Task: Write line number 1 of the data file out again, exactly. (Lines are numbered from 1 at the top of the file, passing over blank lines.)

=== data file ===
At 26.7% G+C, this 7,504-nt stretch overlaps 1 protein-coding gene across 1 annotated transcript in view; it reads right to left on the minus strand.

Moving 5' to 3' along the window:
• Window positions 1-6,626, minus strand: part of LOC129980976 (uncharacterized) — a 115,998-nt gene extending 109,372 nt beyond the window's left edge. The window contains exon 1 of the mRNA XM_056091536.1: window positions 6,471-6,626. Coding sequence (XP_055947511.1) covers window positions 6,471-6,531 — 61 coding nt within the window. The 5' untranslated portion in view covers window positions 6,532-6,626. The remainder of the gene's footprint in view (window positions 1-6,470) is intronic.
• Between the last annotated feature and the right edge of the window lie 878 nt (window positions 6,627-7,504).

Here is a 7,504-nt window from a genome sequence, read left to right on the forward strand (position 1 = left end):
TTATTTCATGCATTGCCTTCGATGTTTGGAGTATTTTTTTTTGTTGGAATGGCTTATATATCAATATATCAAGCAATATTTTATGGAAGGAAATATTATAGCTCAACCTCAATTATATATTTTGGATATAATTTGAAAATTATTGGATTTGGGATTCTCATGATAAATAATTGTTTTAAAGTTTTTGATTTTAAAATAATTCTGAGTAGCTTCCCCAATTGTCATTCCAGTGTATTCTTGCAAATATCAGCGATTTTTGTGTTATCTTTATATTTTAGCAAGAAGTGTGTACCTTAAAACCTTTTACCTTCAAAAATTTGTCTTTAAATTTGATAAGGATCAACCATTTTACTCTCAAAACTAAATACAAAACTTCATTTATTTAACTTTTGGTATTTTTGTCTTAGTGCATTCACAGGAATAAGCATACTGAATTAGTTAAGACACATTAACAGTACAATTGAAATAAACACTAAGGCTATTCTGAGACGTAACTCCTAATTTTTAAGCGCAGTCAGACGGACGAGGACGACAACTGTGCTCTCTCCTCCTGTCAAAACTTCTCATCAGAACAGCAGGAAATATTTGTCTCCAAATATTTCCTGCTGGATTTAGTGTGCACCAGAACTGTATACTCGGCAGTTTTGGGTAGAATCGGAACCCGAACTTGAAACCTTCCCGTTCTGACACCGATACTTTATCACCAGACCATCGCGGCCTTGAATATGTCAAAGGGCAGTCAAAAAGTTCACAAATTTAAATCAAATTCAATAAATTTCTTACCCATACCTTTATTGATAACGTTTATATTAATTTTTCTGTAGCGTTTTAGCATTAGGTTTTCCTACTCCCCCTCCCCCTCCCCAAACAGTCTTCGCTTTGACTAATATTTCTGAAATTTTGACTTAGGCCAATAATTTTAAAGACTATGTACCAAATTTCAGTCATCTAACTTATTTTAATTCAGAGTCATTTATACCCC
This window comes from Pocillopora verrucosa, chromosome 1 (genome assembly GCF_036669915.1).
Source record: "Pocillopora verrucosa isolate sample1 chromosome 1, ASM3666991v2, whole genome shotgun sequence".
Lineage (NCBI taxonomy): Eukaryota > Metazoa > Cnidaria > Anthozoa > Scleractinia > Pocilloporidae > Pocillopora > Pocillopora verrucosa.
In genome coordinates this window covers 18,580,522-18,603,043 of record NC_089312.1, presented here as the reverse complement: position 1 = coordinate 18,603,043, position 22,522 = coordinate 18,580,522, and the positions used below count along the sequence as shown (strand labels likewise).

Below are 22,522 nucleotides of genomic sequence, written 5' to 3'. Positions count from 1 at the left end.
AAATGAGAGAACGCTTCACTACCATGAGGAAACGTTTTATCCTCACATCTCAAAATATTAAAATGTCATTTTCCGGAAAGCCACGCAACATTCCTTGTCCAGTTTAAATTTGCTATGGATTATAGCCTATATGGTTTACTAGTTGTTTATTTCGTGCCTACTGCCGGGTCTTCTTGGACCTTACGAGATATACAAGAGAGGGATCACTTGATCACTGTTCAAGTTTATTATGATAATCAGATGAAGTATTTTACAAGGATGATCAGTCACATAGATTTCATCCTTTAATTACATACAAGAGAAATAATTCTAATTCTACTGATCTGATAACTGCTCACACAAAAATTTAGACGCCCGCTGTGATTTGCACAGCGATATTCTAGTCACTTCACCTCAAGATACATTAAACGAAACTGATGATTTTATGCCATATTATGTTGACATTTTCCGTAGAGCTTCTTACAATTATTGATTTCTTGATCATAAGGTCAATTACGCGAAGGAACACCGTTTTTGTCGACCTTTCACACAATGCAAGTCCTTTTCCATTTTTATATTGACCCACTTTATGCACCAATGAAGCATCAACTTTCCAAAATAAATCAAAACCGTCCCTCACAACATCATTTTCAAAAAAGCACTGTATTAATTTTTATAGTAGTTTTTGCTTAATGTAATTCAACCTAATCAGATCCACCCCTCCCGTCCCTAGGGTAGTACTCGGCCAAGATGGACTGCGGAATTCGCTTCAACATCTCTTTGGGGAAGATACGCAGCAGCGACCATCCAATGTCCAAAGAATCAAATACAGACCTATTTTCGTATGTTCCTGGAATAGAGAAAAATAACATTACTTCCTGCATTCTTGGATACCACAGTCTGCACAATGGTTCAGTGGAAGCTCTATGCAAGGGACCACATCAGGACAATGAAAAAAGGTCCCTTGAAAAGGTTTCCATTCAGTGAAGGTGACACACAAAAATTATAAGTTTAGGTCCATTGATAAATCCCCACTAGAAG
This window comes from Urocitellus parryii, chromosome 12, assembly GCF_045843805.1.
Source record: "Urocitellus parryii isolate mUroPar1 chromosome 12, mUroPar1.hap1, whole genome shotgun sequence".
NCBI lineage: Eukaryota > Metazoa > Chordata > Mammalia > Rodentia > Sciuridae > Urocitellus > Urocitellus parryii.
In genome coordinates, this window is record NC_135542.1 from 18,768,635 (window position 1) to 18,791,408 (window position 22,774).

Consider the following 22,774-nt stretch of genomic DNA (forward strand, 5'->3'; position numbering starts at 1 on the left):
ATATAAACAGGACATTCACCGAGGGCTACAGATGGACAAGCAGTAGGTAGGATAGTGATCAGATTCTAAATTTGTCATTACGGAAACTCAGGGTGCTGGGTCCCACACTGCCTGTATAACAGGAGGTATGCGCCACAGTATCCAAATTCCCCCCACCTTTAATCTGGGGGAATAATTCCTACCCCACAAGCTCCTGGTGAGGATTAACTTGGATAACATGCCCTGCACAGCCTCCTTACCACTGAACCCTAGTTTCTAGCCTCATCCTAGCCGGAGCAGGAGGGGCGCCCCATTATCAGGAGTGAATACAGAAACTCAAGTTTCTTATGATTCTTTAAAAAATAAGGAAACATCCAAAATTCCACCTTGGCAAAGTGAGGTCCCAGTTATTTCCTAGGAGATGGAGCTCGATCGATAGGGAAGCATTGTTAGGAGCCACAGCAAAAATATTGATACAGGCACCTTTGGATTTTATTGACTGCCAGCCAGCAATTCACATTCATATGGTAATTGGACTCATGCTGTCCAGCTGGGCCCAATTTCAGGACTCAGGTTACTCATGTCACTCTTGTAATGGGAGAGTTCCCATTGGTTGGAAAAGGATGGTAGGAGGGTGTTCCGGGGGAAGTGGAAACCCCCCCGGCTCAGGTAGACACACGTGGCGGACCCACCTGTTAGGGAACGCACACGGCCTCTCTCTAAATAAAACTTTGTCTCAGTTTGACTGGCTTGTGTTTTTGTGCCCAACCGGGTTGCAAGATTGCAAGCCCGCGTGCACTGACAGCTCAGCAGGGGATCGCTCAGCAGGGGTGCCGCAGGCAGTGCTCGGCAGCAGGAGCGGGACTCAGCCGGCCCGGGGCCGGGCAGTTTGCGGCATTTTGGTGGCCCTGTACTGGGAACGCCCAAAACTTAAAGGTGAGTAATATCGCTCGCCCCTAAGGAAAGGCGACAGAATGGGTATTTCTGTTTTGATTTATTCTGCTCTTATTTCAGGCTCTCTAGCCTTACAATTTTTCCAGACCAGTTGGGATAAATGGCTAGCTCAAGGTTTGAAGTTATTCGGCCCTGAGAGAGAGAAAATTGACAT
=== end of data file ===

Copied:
At 26.7% G+C, this 7,504-nt stretch overlaps 1 protein-coding gene across 1 annotated transcript in view; it reads right to left on the minus strand.